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Sökning: WFRF:(Quintana Maria del Pilar)

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1.
  • Ch'ng, Jun-Hong, et al. (författare)
  • Epitopes of anti-RIFIN antibodies and characterization of rif-expressing Plasmodium falciparum parasites by RNA sequencing
  • 2017
  • Ingår i: Scientific Reports. - : Nature Publishing Group. - 2045-2322 .- 2045-2322. ; 7
  • Tidskriftsartikel (refereegranskat)abstract
    • Variable surface antigens of Plasmodium falciparum have been a major research focus since they facilitate parasite sequestration and give rise to deadly malaria complications. Coupled with its potential use as a vaccine candidate, the recent suggestion that the repetitive interspersed families of polypeptides (RIFINs) mediate blood group A rosetting and influence blood group distribution has raised the research profile of these adhesins. Nevertheless, detailed investigations into the functions of this highly diverse multigene family remain hampered by the limited number of validated reagents. In this study, we assess the specificities of three promising polyclonal anti-RIFIN antibodies that were IgG-purified from sera of immunized animals. Their epitope regions were mapped using a 175,000-peptide microarray holding overlapping peptides of the P. falciparum variable surface antigens. Through immunoblotting and immunofluorescence imaging, we show that different antibodies give varying results in different applications/assays. Finally, we authenticate the antibody-based detection of RIFINs in two previously uncharacterized non-rosetting parasite lines by identifying the dominant rif transcripts using RNA sequencing.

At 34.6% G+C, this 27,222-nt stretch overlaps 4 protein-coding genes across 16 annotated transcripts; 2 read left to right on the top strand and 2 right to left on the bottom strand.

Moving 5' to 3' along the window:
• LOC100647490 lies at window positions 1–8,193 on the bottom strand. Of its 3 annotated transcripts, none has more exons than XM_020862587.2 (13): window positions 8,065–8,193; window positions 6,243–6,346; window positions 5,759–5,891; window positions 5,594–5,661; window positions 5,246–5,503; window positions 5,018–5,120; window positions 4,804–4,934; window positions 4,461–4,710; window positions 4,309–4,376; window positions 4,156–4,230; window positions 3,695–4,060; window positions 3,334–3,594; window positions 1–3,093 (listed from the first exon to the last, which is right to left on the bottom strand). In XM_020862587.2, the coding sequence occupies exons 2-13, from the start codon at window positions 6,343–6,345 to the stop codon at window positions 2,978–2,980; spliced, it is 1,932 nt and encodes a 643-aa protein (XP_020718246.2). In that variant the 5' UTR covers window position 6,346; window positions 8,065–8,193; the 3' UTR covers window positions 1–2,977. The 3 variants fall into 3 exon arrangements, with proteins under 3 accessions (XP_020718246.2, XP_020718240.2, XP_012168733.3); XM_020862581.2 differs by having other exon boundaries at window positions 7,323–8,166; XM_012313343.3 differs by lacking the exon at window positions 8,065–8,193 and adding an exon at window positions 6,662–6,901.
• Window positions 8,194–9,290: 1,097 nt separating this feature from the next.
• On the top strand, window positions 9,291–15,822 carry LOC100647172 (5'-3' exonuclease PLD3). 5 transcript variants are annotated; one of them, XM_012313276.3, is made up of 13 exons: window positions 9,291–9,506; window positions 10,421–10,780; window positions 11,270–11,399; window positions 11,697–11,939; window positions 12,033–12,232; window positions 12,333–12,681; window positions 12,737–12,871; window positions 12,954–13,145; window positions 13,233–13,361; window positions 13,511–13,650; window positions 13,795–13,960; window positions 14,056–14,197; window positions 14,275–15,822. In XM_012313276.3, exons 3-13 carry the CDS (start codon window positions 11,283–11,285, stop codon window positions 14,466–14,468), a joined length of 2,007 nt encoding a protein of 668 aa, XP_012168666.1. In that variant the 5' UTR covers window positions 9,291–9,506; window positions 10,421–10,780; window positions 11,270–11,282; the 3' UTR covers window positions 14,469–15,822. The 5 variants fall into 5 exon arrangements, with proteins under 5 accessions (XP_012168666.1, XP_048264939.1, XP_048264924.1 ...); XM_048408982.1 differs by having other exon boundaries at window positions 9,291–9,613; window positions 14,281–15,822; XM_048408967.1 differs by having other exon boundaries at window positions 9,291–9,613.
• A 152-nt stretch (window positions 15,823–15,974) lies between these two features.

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2.
  • Chan, Sherwin, et al. (författare)
  • Regulation of PfEMP1-VAR2CSA translation by a Plasmodium translation-enhancing factor
  • 2017
  • Ingår i: Nature Microbiology. - 2058-5276. ; 2:7
  • Tidskriftsartikel (refereegranskat)abstract